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Democracy Trailblazers ignite enthusiasm among teen voters; CA monster blizzard batters Tahoe, Mammoth, Sierra amid avalanche warnings; MN transportation sector could be next in line for carbon-free standard; IN teachers 'stunned' by lawmakers' bid to bypass collective bargaining.

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Nikki Haley says she may not endorse the GOP nominee, President Biden says the U-S will continue air-dropping aid into Gaza and more states look at ditching the electoral college for a national popular vote.

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Hard times could be ahead for rural school districts that spent federal pandemic money on teacher salaries, a former Oregon lumber community drafts a climate-action plan and West Virginians may soon buy raw milk from squeaky-clean cows.

VA Group Works to Improve Maternal Health

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Tuesday, July 25, 2023   

A Virginia group is working to boost maternal health across the state. Since 2011, maternal mortality rates have increased across the U.S. but Virginia's rate - at just over 29 deaths for every 100,000 live births - is much higher than the national rate of 23.5. Lee County has the state's highest rate of maternal vulnerability, or poor health outcomes in pregnancy, at almost 84%. Some counties are considered maternal health deserts, with not enough doctors to serve the needs. To reverse these trends, there are several necessary steps that need to be taken, said Stephanie Spencer Urban Baby Beginnings Executive Director.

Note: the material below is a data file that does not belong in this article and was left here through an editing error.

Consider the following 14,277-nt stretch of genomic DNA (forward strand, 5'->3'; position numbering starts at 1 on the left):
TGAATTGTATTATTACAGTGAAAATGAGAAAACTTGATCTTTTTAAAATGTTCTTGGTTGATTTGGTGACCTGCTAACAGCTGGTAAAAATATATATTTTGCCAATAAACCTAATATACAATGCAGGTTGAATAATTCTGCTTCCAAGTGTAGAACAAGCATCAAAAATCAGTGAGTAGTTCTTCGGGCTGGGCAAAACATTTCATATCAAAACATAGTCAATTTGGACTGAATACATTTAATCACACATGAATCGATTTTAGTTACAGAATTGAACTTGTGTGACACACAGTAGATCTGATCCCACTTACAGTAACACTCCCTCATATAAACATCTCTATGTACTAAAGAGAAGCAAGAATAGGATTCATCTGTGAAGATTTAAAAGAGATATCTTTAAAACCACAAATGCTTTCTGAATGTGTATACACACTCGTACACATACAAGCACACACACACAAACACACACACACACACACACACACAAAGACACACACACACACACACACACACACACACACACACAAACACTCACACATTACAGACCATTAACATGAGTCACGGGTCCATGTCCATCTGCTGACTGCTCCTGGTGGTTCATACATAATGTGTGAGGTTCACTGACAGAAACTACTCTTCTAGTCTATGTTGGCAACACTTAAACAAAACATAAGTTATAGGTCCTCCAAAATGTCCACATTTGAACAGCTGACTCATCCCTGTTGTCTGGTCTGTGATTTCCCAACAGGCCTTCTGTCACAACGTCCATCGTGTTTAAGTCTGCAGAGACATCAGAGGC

"We have to make sure that care is available to every person that needs it," she explained. "So, when I say that - whether it be from the perspective of prior to becoming pregnant - making sure that people have accessible insurance and coverage, to make sure when they're connecting with a provider, that they can see them and that's affordable."

She noted the state has faced multiple barriers, from some facilities closing, to racial disparities and a lack of culturally appropriate care. A Centers for Medicare and Medicaid Services report said access could be improved through innovation, better technology and updating payment policies.

The pandemic also took a toll on maternal health. In 2020 and 2021, the Government Accountability Office found COVID-19 contributed to 25% of maternal deaths. Shifting to telehealth has presented challenges for people who are pregnant, along with other health problems, Spencer said.

"Though virtual can be a great support, it can't be the only type of support," she added. "And so, we did see that moms were impacted negatively in that way. Some of the other things I saw were increases in hypertension and preeclampsia."

Some federal initiatives also are being considered. In Congress, the Preventing Maternal Deaths Reauthorization Act has bipartisan support. It was introduced last month and awaits action in the House Energy and Commerce Committee.


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